Kimberly Jones and Gilly Segal have been best friends for over a decade, and have learnt how to support one another as their respective communities have come under attack.
The core of our friendship, which happens to be interracial, is that we don’t enter one another’s lives as teacher standing at a podium. We take a seat in that space as student. The first thing we did was learn about one another, and it started with the very personal.
For us, it all began with books. We were in the same book club, which meant meeting regularly to talk about a topic we both love. That evolved into book club dinners where we talked about other things. Life things.
The pivotal moment for us came on a writing retreat. On the surface, it might not seem that we have much in common. But we do. In between writing sessions, we learned that not only are we both book nerds, but we’re also both single mothers, both divorced from professional athletes, and both balancing day jobs with dreams of creative side hustles.
Moreover, we discovered that we make each other laugh. A lot. We share a bent toward irreverent humour and can predict with 99% accuracy exactly what will make the other laugh until she cries. Our sense of what we like is even more accurate than TikTok’s scary-good algorithm, and we find a lot of those moments on TikTok, these days.
Speaking of social media, we’ve both found ourselves falling prey to the phenomenon of calling someone a friend when they’re really an acquaintance. But the real defining feature of our friendship is its intimacy. We have lived together, not just through the social media highlight reel – but also the real life low lights. We’ve cried on one another’s shoulder during romantic breakups and cheered together over our kids’ triumphs. We’ve cared for one another through illness. Each of our families has claimed the other as their own. In fact, some days, we’re certain each of our biological sisters would happily swap us out for the other.
None of that describes much that’s unique to the fact that we’re an interracial friendship. But of course, we are. Kim is Black and Gilly is white and Jewish. And we both understood from the very start that we can never make presumptions about one another’s perspective. We ask. We make space for each other. We earned our trust in each other.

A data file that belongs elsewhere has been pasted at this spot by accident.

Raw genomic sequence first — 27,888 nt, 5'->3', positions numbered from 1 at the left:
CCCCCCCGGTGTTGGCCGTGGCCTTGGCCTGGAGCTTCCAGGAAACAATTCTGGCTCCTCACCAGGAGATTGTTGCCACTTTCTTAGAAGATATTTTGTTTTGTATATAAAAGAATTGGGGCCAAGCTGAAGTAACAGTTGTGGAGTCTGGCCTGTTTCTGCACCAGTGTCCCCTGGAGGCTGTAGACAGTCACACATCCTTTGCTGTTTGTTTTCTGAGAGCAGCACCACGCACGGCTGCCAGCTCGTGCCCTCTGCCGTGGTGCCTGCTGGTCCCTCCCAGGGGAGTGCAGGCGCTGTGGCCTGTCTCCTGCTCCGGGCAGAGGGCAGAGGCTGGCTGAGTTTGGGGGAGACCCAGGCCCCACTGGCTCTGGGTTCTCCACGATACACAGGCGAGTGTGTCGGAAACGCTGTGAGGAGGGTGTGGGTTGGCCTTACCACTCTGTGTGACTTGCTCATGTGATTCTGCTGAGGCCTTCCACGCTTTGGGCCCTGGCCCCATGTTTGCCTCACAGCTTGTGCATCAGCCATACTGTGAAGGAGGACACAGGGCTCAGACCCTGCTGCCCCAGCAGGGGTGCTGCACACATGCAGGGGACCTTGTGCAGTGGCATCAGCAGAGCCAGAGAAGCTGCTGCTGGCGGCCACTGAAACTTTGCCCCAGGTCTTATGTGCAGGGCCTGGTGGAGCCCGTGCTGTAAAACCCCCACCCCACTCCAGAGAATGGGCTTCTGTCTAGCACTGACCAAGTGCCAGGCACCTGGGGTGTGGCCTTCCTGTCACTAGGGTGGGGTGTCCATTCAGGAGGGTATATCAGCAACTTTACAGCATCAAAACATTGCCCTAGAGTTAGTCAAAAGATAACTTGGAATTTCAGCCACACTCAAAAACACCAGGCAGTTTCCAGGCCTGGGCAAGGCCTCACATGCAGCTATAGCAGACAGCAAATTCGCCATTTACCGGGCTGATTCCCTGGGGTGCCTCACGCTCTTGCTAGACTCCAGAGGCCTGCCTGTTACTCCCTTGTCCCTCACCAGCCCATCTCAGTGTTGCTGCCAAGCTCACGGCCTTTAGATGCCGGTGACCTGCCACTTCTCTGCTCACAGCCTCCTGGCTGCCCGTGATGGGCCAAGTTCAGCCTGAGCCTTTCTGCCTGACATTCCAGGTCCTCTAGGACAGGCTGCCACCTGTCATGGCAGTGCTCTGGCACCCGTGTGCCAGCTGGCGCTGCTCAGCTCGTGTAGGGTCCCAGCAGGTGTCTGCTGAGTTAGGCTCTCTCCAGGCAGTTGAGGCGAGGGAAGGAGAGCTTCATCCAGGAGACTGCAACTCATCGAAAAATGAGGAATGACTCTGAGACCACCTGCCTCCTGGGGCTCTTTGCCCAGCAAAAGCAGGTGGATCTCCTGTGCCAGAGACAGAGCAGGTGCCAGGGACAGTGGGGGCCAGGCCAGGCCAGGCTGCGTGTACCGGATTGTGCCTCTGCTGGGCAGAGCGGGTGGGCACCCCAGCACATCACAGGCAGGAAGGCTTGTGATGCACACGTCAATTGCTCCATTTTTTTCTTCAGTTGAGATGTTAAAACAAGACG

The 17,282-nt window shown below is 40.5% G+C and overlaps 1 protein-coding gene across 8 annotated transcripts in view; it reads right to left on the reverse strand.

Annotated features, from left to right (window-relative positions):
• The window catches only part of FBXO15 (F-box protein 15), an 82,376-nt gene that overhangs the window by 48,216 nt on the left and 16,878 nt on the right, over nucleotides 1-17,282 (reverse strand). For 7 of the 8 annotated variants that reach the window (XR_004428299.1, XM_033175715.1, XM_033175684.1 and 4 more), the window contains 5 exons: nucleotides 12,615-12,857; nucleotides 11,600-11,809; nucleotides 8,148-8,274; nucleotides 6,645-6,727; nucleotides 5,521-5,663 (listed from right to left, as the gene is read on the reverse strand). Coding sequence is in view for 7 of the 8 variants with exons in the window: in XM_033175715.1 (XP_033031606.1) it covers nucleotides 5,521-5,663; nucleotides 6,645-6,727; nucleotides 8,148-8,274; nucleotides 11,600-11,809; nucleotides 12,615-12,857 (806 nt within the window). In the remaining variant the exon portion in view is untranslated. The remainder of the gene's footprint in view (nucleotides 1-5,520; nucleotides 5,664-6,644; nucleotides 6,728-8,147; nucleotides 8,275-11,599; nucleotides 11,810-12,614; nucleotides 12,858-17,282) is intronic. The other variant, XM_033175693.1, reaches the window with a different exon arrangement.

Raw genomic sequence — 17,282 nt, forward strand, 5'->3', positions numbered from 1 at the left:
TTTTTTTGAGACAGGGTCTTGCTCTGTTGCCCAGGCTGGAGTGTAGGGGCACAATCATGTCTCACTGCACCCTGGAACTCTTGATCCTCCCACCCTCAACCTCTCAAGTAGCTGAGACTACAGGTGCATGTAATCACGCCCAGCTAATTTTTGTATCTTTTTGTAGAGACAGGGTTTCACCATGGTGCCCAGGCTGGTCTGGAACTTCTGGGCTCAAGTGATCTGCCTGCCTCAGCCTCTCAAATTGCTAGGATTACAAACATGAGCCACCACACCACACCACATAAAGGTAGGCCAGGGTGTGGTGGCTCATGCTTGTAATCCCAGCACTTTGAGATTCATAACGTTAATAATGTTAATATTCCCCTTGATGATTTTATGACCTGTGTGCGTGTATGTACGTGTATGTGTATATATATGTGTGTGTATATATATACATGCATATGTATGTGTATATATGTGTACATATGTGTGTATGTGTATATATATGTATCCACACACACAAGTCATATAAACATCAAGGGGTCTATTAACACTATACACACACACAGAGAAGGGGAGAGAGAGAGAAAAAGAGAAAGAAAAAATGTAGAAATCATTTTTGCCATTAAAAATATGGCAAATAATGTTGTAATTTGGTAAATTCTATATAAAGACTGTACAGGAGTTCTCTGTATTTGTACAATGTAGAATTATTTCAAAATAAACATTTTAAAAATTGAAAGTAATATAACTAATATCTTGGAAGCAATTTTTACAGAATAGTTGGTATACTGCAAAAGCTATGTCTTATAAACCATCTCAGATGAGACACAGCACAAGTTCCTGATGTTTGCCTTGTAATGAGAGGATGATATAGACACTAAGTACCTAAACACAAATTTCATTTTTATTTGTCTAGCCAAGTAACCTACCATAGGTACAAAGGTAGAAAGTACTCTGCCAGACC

We took our time building the friendship. Cultivating it, if you will, like a greenhouse garden. It’s beautiful, but it’s not without effort. The beauty is that now, nearly a decade into it, we live as our full selves around one another.
I guess you could say we always knew the cookout and Shabbat dinner required an invitation.
We’re often asked whether, as co-authors, we argue. We’d love to offer up a salacious story – we do love to be the drama! – but the truth is the difficulties in navigating our friendship have come mostly from the moments when the door to our carefully-managed hothouse garden has been thrown open, allowing the elements – the outside world – in. For example, the shooting at the Tree of Life synagogue in Pittsburgh, the epidemic of police brutality, voter suppression efforts in our home state. We could fill an entire article with examples.
True friendship means navigating those things together. Our biggest tests have come less from things we’ve said to one another than from how we’ve supported one another – or failed to do so – when our communities are under attack. It’s hard to know what to say – even to a friend – when they’re hurting so badly. We have a frame of reference for supporting one another through difficulties we have in common. It’s harder when the hurt comes from a part of our identity the other doesn’t share.
But difficulty is no excuse for not trying.
We tried to show some of the ups and downs of these efforts in the friendship between our characters in our book, Why We Fly. There’s a lot of us in Leni and Nelly’s friendship (before they fall out): the admiration they have for one another, the way they hype each other up. But they struggle to support one another through the external pressure – like Leni’s burgeoning relationship with the quarterback, and the fallout from taking a knee during the national anthem. Each girl tries to speak and teach, when she should have listened and learned.
We consistently ask ourselves that question. Is this a moment for me to speak? Or is this a moment for me to listen? When I do speak, whose voice am I amplifying – my own or my partner’s and through her, the community to which I’m attempting to be an ally? We don’t often think about our relationship as an interracial friendship, but we do intentionally make space for each of our voices, as a Black woman and a Jewish woman – on the pages we write together, in our friendship and in the way we engage with the world.
We hope the story of our friendship – and the friendship stories we write – offer a model for others to do the same.
Kimberly Jones & Gilly Segal’s YA novel, Why We Fly, is out now.